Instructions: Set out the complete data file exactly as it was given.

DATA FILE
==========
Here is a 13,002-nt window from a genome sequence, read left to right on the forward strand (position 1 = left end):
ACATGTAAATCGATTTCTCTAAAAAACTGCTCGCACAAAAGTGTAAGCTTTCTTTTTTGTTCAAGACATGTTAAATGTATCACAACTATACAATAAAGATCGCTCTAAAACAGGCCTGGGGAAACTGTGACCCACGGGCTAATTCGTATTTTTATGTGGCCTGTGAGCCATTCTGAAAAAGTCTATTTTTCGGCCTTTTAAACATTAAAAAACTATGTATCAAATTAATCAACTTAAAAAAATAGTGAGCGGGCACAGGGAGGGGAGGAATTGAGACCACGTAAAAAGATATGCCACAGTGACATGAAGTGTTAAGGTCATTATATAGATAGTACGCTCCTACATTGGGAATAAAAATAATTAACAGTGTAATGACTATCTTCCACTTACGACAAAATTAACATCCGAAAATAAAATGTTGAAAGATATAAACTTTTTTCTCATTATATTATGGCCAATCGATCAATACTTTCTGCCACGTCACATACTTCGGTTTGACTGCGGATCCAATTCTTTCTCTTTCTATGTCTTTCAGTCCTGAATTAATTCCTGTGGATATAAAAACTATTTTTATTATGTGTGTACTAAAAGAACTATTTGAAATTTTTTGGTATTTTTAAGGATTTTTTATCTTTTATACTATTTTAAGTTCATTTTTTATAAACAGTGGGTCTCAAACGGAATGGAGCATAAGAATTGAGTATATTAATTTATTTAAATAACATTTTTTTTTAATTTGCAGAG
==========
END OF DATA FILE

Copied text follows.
Here is a 13,002-nt window from a genome sequence, read left to right on the forward strand (position 1 = left end):
ACATGTAAATCGATTTCTCTAAAAAACTGCTCGCACAAAAGTGTAAGCTTTCTTTTTTGTTCAAGACATGTTAAATGTATCACAACTATACAATAAAGATCGCTCTAAAACAGGCCTGGGGAAACTGTGACCCACGGGCTAATTCGTATTTTTATGTGGCCTGTGAGCCATTCTGAAAAAGTCTATTTTTCGGCCTTTTAAACATTAAAAAACTATGTATCAAATTAATCAACTTAAAAAAATAGTGAGCGGGCACAGGGAGGGGAGGAATTGAGACCACGTAAAAAGATATGCCACAGTGACATGAAGTGTTAAGGTCATTATATAGATAGTACGCTCCTACATTGGGAATAAAAATAATTAACAGTGTAATGACTATCTTCCACTTACGACAAAATTAACATCCGAAAATAAAATGTTGAAAGATATAAACTTTTTTCTCATTATATTATGGCCAATCGATCAATACTTTCTGCCACGTCACATACTTCGGTTTGACTGCGGATCCAATTCTTTCTCTTTCTATGTCTTTCAGTCCTGAATTAATTCCTGTGGATATAAAAACTATTTTTATTATGTGTGTACTAAAAGAACTATTTGAAATTTTTTGGTATTTTTAAGGATTTTTTATCTTTTATACTATTTTAAGTTCATTTTTTATAAACAGTGGGTCTCAAACGGAATGGAGCATAAGAATTGAGTATATTAATTTATTTAAATAACATTTTTTTTTAATTTGCAGAG